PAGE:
Cladding must be removed as a priority

Grenfell tower

Cladding must be removed as ‘a priority’, Grenfell fire expert says

Flammable cladding must be urgently removed from Melbourne’s skyscrapers, says the engineer the British government turned to in the wake of the deadly Grenfell blaze.

Dame Judith Hackitt spent a year investigating Britain’s building regulations and fire laws after 72 people died in the devastating fire at the public housing tower in London.

Grenfell was covered in the same sort of highly flammable cladding that has now caught fire at two Melbourne towers, and Dame Judith says action needs to be taken quickly.

“With regards to cladding specifically in Victoria, provided it is clear what can and cannot be used, replacement of existing non-compliant material should be pushed as a priority,” she said.

“The challenge will be who pays for the remediation.”

Dame Judith has found many similarities between the construction industries in Britain and Australia.

Last May, she told a House of Commons committee that there were extraordinary parallels. “They have exactly the same problems with the system; no enforcement, unclear standards and a race to the bottom,” she said.

Dame Judith, who was brought to Australia this week by RMIT’s School of Property, Construction and Project Management told The Age on Monday that in Britain she uncovered “a system that simply doesn’t work, that is broken in many different ways”.

The school’s head, Ron Wakefield, said the issues Britain was confronting post-Grenfell were identical to those Melbourne faced after the Lacrosse fire in Docklands in 2014 and this month’s Neo 200 cladding blaze in Spencer Street.

Many residents of the Neo 200 building, which caught fire on February 4, remain locked out of their apartments. Eight of the units will be unusable for up to a year while repairs are made.

Hundreds of other buildings across Victoria, including hospitals, remain covered in banned cladding materials that catch fire easily and burn ferociously. Few have immediate plans to tackle the problem.

Professor Wakefield said the scale of the flammable cladding problem meant the industry needed to change. “Part of us getting [Dame Judith] out was to try and build impetus and for the industry to take this seriously,” he said.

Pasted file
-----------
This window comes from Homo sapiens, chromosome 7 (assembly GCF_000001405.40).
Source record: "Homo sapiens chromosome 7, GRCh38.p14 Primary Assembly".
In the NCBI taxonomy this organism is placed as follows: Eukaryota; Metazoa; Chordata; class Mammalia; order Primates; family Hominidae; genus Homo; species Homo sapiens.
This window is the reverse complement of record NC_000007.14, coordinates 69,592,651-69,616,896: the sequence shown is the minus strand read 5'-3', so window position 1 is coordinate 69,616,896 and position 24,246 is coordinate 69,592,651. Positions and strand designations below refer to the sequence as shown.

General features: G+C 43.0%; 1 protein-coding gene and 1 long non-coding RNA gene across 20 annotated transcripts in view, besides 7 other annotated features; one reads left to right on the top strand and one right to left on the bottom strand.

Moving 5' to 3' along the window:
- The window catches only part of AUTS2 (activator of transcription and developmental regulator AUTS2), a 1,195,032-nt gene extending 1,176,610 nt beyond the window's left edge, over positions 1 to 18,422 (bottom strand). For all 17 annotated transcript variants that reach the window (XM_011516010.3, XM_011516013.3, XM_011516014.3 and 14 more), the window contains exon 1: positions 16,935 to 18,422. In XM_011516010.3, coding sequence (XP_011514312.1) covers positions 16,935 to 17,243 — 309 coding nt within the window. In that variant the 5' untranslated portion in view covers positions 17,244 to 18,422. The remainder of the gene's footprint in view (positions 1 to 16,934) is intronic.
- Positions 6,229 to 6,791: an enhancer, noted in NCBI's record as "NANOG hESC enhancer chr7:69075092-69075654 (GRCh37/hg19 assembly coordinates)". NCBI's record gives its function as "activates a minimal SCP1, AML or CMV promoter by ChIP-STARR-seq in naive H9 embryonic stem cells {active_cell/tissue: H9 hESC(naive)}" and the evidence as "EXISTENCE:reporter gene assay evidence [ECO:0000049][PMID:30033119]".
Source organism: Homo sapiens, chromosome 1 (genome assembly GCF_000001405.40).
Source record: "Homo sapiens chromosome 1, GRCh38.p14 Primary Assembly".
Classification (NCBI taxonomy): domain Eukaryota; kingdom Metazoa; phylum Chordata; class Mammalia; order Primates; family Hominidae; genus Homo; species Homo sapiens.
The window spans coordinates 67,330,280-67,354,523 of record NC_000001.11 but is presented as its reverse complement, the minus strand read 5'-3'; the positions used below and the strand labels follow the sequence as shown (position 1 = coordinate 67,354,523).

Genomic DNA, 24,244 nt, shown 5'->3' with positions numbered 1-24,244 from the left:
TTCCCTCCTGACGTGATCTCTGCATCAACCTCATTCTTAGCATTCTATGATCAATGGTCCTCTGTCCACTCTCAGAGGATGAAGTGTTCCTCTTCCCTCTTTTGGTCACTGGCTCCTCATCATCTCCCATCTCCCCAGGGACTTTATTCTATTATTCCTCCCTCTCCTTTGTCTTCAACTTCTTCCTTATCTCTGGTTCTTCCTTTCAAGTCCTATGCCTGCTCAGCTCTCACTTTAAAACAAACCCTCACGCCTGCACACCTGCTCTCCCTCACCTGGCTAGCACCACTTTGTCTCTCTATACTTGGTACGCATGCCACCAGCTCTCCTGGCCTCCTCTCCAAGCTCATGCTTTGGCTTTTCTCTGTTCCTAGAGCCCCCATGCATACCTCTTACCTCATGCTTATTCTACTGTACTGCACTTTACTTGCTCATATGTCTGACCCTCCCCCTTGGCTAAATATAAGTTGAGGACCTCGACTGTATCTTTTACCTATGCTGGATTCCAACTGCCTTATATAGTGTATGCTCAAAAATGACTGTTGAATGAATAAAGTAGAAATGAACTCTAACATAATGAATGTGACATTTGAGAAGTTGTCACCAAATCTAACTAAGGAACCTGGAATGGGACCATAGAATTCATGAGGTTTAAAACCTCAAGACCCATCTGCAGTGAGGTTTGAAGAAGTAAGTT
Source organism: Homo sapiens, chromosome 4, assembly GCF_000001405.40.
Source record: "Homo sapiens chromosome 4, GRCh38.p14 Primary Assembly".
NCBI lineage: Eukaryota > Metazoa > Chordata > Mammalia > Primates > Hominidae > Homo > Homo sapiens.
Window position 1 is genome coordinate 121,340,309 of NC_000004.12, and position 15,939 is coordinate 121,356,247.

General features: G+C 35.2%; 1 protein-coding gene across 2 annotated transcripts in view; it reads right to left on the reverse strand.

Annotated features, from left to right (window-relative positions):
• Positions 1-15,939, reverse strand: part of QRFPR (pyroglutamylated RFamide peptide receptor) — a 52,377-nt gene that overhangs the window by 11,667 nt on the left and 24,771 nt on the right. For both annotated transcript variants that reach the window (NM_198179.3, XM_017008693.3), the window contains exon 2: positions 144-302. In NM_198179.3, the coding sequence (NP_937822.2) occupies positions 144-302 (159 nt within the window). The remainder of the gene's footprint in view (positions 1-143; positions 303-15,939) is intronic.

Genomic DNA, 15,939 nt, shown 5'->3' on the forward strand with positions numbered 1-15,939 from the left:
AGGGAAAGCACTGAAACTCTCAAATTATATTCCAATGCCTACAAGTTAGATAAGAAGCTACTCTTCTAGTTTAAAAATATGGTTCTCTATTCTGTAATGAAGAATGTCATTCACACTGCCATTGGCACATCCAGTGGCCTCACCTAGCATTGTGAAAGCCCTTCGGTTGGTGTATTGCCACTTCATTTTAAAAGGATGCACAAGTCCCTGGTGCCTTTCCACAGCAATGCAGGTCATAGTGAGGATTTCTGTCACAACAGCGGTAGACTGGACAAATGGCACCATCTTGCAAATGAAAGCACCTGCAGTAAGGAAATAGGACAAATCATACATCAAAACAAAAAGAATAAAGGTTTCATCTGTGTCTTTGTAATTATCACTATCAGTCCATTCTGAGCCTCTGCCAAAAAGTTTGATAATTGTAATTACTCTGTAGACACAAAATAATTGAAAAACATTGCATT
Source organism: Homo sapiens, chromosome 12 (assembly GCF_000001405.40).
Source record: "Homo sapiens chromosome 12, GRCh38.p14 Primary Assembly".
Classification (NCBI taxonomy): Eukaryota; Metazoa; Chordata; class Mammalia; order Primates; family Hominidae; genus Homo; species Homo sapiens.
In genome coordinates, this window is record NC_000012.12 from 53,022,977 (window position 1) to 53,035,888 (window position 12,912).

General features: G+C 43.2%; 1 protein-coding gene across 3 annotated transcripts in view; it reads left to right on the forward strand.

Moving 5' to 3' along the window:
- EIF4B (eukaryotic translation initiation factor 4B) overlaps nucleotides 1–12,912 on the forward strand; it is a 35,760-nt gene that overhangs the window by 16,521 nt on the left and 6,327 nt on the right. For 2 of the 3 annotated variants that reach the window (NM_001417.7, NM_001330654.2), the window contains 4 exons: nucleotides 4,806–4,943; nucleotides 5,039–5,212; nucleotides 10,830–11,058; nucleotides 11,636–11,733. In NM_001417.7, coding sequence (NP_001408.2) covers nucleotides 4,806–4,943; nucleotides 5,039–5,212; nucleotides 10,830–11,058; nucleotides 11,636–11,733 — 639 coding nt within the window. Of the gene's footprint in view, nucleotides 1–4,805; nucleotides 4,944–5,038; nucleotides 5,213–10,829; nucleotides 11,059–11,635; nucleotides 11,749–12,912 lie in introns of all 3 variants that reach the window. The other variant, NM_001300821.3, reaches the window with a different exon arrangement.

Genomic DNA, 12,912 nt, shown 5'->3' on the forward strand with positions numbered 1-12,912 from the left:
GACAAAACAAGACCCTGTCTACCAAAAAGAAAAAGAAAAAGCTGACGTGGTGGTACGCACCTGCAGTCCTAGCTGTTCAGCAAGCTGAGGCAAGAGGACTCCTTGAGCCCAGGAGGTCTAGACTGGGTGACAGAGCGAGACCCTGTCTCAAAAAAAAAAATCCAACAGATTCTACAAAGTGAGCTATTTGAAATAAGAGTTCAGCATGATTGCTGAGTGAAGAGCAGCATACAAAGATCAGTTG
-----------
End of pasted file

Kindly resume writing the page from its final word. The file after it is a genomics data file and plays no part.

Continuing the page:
Dame Judith said builders and building designers in Britain took many shortcuts, and that “gaming of the system” was a constant. She said there appeared to be very similar problems in the Australian system where, like England, there was a focus on “box ticking” regulatory requirements, rather than a focus on building safety.

“Construction safety is too focused on the workforce, not those who will use the buildings,” she said.

Britain’s privatised system of building surveying and inspection is similar to Australia’s, and Dame Judith said this was not a problem if handled correctly.

“Inspectors in the private sector … have to be part of the regulatory side of the equation, not working for and in the pay of the construction industry,” she said. “That’s a clear conflict of interest.”

And she said, as in Australia, Britain’s enforcement of unsafe building practices was simply “not there – because it’s under-resourced”.

When things do go wrong on Australian building projects, it is often unclear precisely who should take responsibility.

In the tribunal hearing over 2014’s Lacrosse building fire, the developer, builder, architect, fire engineer and building surveyor have, in effect, all blamed each other.

Dame Judith said this was similar to the UK, and needed to change.

“There has to be, at every stage of a building’s life cycle, someone who is clearly identified for the safety of that building.”

She said the Grenfell fire had created a sense in Britain that “we have got to change, we cannot let this happen again. … The size of the tragedy that happened in London, that sense of shock and the need to improve, that needs to reflected around the world”.

“Some of the practices that go on in this sector, when you compare it to other industrial sectors, it’s literally back in the Dark Ages.

If [a] car manufacturer discovers a flaw with a car, they can trace where every component [came from]. If they can do that for cars and aeroplanes, why can’t we do that for buildings?”

By Clay Lucas The Age

Clay Lucas is a senior reporter for The Age. Clay has worked at The Age since 2005, covering urban affairs, transport, state politics, local government and workplace relations for The Age and Sunday Age

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